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Hermilo Baltazar (R) and wife Carmen (L), seen here on Sept. 12, 2018, are among the hundreds of people in the poor, densely populated Mexico City borough of Iztapalapa that still live in tents after losing their homes in the earthquake of Sept. 19, 2017. EFE-EPA/Sashenka Gutierrez
Hermilo Baltazar (R) and wife Carmen (L), seen here on Sept. 12, 2018, are among the hundreds of people in the poor, densely populated Mexico City borough of Iztapalapa that still live in tents after losing their homes in the earthquake of Sept. 19, 2017…

Hundreds still live in tents one year after Mexico City quake

Wednesday, September 19, marks one year since a devastating earthquake in Mexico City left more than 300 hundred people dead.

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As if time stood still, hundreds of people in the poor, densely populated Mexico City borough of Iztapalapa still live in tents after losing their homes in the earthquake of Sept. 19, 2017.

"We're forgotten. It's been a year now and absolutely nothing has been done to resolve this," Mauro Alvarado Martinez told EFE on Tuesday in one of the blue tents provided by the Chinese government almost a year ago. Today, the tent has become his home and a small candy store.

His plight is dramatic. Mauro is 56 and diabetes left him blind several years ago, which makes living in a tent on the street even more insecure.

"In one day I manage to sell between 50 pesos and 60 pesos ($2.60-$3.20) worth of candy. And I have to keep saving so I can reinvest. I get no help of any kind," he said ahead of Wednesday's one-year anniversary of the devastating quake, which killed 319 people.

His house was damaged because his neighborhood spans an area of cracks in the earth opened by the temblor. Some months he has received a rent subsidy, but no help for rebuilding his home.

Finding himself in a similar situation is 65-year-old Hermilo Baltazar, who shares a tent with his wife Carmen while 13 members of their family sleep in other tents. Another relative died in the quake.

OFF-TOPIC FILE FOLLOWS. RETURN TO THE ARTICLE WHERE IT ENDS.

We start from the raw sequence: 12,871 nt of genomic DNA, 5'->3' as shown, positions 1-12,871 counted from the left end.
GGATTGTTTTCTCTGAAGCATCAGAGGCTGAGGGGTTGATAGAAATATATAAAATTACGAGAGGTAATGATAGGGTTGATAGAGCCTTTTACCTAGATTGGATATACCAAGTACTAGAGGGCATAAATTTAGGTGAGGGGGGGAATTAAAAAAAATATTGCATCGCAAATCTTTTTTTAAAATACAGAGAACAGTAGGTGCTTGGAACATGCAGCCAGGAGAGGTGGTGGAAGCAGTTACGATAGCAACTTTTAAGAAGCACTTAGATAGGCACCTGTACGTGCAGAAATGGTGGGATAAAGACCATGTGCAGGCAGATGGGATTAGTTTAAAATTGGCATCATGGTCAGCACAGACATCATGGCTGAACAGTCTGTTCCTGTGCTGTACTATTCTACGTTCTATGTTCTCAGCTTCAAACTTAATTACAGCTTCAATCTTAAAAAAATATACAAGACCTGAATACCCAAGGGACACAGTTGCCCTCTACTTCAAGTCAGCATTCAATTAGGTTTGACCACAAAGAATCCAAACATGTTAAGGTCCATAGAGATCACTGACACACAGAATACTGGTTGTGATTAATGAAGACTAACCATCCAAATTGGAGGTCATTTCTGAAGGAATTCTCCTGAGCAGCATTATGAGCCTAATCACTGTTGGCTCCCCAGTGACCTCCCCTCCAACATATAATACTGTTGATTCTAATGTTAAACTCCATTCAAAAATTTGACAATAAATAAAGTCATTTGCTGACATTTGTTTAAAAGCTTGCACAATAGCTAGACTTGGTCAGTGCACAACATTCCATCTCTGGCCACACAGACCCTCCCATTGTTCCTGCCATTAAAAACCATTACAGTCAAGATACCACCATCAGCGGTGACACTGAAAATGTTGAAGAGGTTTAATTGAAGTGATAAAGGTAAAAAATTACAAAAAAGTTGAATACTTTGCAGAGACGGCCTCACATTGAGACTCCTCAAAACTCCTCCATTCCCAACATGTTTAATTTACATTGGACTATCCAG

"Last December it got very cold, and now it's very hot," said the man who is currently in need of canvas sheets because the roof of his tent is worn out.

With the approach of winter, he fears the worst. He has already had a cough for four months that he can't afford to treat.

What's left of his house is terrifying. Though it's still standing, it now stands on a sinkhole more than 2 meters (6 feet) deep, which month by month only gets deeper. Like an open wound.

As do many of these tent dwellers, he speaks of chaos in the distribution of aid and the inspection of housing.

For example, he was offered a debit card with some 120,000 pesos ($6,356) for the reconstruction of his home. But Baltazar received an official ruling that his home must be demolished and relocated. His future and that of his family hangs by a thread.

For Esperanza Delgado, 68, the destruction of the humble abode where she lived for 30 years and which she now shares with her two children and a grandson is made even sadder by how hard she had to struggle to obtain it.

Her house has been ruled "red" (total damage), but she continues living in it despite the sinkage and one severely cracked wall.

"We don't know when there will be another earthquake, a magnitude 5 or 6 or more, and what will happen then," Delgado said.

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